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Through the eyes of an apprentice – interview with Chris Alavi

Post National Apprenticeship Week (6th -10th February 2012) we asked Chris Alavi, a plumbing and heating engineer apprentice about his experiences as a trainee. Chris is working as an apprentice for one of our 5 star rated tradesmen Gareth Butcher, who runs GB Plumbing & Heating.

1. Why did you decide to become an apprentice?

I decided to become an apprenitice at the age of 20 – later than usual – because I saw the importance of the roles that tradesmen play in everyone’s everyday lives. For example, at some point a tradesman will provide for every household, whether it be roofing or hot water and heating.

Chris onsite at a heating job in North London

I also saw the importance of gaining my own trade and skills to benefit my future as a homeowner, so I decided to find an apprenticeship and an opportunity for a great career.

2. How did you find a job as an apprentice?

I found my job by mentioning my interest in plumbing and heating to my good friend Gareth Butcher  – the owner of GB Plumbing & Heating, a member of – who I now work for. I was in a beneficial position already knowing someone in a trade.

3. Why did you choose plumbing/heating as a trade?

Plumbing and heating was my desired trade for the simple reason that everybody uses and needs hot water, and in a country as cold as England central heating is also widely demanded. I therefore wanted to gain the knowledge of the domestic hot water and heating systems and be in a good position to provide and install these systems to customers.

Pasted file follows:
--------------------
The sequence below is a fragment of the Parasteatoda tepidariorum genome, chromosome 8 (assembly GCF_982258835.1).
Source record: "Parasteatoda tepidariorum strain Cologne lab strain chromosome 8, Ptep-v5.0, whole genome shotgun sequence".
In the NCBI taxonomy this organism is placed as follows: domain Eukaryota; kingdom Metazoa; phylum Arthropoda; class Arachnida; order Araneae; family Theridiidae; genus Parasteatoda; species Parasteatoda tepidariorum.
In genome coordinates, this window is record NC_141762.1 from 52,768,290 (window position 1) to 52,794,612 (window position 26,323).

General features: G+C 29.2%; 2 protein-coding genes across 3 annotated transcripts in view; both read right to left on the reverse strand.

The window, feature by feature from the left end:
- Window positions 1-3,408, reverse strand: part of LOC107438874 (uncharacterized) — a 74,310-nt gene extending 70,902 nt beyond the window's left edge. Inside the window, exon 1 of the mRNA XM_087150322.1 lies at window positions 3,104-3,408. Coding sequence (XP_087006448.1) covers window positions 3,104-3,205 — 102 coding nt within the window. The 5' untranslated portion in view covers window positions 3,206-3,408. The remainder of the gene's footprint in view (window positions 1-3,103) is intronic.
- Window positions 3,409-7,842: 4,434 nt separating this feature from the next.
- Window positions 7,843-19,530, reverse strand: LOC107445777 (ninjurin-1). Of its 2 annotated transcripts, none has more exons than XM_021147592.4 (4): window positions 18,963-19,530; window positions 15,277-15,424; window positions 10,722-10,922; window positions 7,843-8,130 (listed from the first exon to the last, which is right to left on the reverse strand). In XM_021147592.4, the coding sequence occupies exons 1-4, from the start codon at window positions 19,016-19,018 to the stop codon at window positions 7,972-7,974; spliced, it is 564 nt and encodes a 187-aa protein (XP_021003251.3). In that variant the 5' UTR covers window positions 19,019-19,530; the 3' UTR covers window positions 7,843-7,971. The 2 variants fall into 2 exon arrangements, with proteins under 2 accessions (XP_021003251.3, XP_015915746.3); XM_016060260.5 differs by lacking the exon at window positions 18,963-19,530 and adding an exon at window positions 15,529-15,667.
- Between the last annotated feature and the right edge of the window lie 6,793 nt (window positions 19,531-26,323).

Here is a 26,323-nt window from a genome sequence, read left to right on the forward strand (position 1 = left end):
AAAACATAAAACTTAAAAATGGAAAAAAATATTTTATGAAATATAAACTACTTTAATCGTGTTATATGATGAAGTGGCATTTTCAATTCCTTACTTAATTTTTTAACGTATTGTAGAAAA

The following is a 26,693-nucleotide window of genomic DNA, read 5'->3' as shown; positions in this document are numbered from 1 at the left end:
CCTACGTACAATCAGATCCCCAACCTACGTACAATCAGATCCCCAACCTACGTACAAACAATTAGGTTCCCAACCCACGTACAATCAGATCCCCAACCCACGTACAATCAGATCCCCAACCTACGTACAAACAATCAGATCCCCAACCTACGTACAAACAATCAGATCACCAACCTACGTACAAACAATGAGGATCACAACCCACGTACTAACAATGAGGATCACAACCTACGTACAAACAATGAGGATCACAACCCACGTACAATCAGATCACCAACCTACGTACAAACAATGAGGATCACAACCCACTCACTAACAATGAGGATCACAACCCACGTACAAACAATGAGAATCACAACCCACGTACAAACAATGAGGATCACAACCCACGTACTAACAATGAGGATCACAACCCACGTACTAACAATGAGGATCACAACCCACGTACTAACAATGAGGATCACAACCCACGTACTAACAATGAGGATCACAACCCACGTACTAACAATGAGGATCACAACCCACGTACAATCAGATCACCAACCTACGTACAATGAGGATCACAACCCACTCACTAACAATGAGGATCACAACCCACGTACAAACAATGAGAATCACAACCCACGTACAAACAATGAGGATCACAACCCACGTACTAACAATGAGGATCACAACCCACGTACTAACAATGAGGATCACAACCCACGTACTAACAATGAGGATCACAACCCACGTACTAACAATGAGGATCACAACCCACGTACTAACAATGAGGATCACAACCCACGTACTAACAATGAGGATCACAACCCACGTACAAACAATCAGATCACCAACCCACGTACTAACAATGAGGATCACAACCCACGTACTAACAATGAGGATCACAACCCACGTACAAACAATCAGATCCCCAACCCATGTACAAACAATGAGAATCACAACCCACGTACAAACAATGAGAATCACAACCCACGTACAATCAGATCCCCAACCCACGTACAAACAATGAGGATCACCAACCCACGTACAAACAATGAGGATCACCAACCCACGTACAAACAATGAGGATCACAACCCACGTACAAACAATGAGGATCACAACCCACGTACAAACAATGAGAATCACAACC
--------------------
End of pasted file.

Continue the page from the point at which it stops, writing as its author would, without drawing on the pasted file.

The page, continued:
4. What are the best and worst parts about being an apprentice?

The best parts about being an apprentice are that:

a. I’m earning money whilst learning a very important skill/trade

b. I work with a friend, so everyday work is always enjoyable

c. If you (like me) have a keen interest in the trade you are in, being an apprentice makes everyday an interesting and priceless experience

Chris with his employer and good friend Gareth

The worst parts are:

a. The stigma attached to apprentices can be irritating e.g., a stereotypical apprentice would be pictured as young and lazy

b. Apprentices are also overlooked a lot of the time in the roles they actually play

But, other than that, being an apprentice is great!

5. How long does it take to train as an apprentice?

The duration of an apprenticeship is hard to determine as it depends on many factors such as: your role as an apprentice, the workload you have (busier tradesmen’s apprentices gain more experience week-in-week-out, due to the greater workload), and the trade itself determines the duration of your apprenticeship.

However, the single most important factor influencing the apprenticeship is the individual apprentice him/herself  e.g., their willingness to work hard and learn their trade and of course their own abilities.

6. How would you recommend someone finds a job as an apprentice?

I would recommend starting by asking people they know – if they know anyone in a trade. Maybe by calling tradesmen up themselves and asking if apprentices are needed. Another way of finding an apprenticeship could be by approaching a tradesman working in your local area, or even in your house and ask if they would give you an opportunity to prove yourself as an apprentice.

An interview with Chris Alavi (the future’s greatest heating engineer).

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